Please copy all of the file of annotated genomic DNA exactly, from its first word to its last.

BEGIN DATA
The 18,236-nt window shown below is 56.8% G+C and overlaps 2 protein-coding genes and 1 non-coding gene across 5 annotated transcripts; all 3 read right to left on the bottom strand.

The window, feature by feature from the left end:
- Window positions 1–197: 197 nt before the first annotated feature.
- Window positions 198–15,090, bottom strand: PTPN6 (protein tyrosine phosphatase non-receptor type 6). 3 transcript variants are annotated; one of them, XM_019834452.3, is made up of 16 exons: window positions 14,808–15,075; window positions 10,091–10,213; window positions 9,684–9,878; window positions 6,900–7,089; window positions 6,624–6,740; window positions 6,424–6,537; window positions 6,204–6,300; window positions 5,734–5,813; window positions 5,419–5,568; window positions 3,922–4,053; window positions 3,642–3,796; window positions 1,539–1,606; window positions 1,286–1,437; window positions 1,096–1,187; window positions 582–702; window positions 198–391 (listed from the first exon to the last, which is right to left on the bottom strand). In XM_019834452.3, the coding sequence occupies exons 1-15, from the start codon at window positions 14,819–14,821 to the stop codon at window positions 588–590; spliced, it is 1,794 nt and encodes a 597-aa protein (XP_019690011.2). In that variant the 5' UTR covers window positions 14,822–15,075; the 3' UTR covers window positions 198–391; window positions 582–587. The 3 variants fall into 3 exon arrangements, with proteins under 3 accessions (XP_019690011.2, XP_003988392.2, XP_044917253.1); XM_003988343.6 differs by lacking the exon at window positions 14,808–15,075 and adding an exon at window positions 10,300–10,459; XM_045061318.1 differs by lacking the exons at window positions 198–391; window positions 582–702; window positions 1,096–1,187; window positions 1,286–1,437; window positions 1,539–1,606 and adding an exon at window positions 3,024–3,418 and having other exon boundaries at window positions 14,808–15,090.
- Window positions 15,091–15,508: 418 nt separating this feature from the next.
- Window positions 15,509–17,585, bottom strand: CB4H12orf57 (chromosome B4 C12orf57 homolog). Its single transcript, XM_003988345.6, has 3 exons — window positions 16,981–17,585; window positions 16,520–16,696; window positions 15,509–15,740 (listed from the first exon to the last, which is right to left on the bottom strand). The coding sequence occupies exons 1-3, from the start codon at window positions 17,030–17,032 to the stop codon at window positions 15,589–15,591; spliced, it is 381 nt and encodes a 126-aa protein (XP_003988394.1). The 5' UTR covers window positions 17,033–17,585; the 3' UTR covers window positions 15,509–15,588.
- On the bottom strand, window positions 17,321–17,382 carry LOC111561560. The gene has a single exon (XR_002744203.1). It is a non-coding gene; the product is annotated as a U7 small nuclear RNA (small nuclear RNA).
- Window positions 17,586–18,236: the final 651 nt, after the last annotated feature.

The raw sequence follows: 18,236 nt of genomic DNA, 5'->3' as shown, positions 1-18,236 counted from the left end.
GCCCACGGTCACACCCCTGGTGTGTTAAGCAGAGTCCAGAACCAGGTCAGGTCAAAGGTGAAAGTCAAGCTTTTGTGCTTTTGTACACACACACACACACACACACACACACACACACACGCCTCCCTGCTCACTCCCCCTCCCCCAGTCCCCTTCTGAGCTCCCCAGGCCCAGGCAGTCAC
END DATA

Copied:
The 18,236-nt window shown below is 56.8% G+C and overlaps 2 protein-coding genes and 1 non-coding gene across 5 annotated transcripts; all 3 read right to left on the bottom strand.

The window, feature by feature from the left end:
- Window positions 1–197: 197 nt before the first annotated feature.
- Window positions 198–15,090, bottom strand: PTPN6 (protein tyrosine phosphatase non-receptor type 6). 3 transcript variants are annotated; one of them, XM_019834452.3, is made up of 16 exons: window positions 14,808–15,075; window positions 10,091–10,213; window positions 9,684–9,878; window positions 6,900–7,089; window positions 6,624–6,740; window positions 6,424–6,537; window positions 6,204–6,300; window positions 5,734–5,813; window positions 5,419–5,568; window positions 3,922–4,053; window positions 3,642–3,796; window positions 1,539–1,606; window positions 1,286–1,437; window positions 1,096–1,187; window positions 582–702; window positions 198–391 (listed from the first exon to the last, which is right to left on the bottom strand). In XM_019834452.3, the coding sequence occupies exons 1-15, from the start codon at window positions 14,819–14,821 to the stop codon at window positions 588–590; spliced, it is 1,794 nt and encodes a 597-aa protein (XP_019690011.2). In that variant the 5' UTR covers window positions 14,822–15,075; the 3' UTR covers window positions 198–391; window positions 582–587. The 3 variants fall into 3 exon arrangements, with proteins under 3 accessions (XP_019690011.2, XP_003988392.2, XP_044917253.1); XM_003988343.6 differs by lacking the exon at window positions 14,808–15,075 and adding an exon at window positions 10,300–10,459; XM_045061318.1 differs by lacking the exons at window positions 198–391; window positions 582–702; window positions 1,096–1,187; window positions 1,286–1,437; window positions 1,539–1,606 and adding an exon at window positions 3,024–3,418 and having other exon boundaries at window positions 14,808–15,090.
- Window positions 15,091–15,508: 418 nt separating this feature from the next.
- Window positions 15,509–17,585, bottom strand: CB4H12orf57 (chromosome B4 C12orf57 homolog). Its single transcript, XM_003988345.6, has 3 exons — window positions 16,981–17,585; window positions 16,520–16,696; window positions 15,509–15,740 (listed from the first exon to the last, which is right to left on the bottom strand). The coding sequence occupies exons 1-3, from the start codon at window positions 17,030–17,032 to the stop codon at window positions 15,589–15,591; spliced, it is 381 nt and encodes a 126-aa protein (XP_003988394.1). The 5' UTR covers window positions 17,033–17,585; the 3' UTR covers window positions 15,509–15,588.
- On the bottom strand, window positions 17,321–17,382 carry LOC111561560. The gene has a single exon (XR_002744203.1). It is a non-coding gene; the product is annotated as a U7 small nuclear RNA (small nuclear RNA).
- Window positions 17,586–18,236: the final 651 nt, after the last annotated feature.

The raw sequence follows: 18,236 nt of genomic DNA, 5'->3' as shown, positions 1-18,236 counted from the left end.
GCCCACGGTCACACCCCTGGTGTGTTAAGCAGAGTCCAGAACCAGGTCAGGTCAAAGGTGAAAGTCAAGCTTTTGTGCTTTTGTACACACACACACACACACACACACACACACACACACGCCTCCCTGCTCACTCCCCCTCCCCCAGTCCCCTTCTGAGCTCCCCAGGCCCAGGCAGTCAC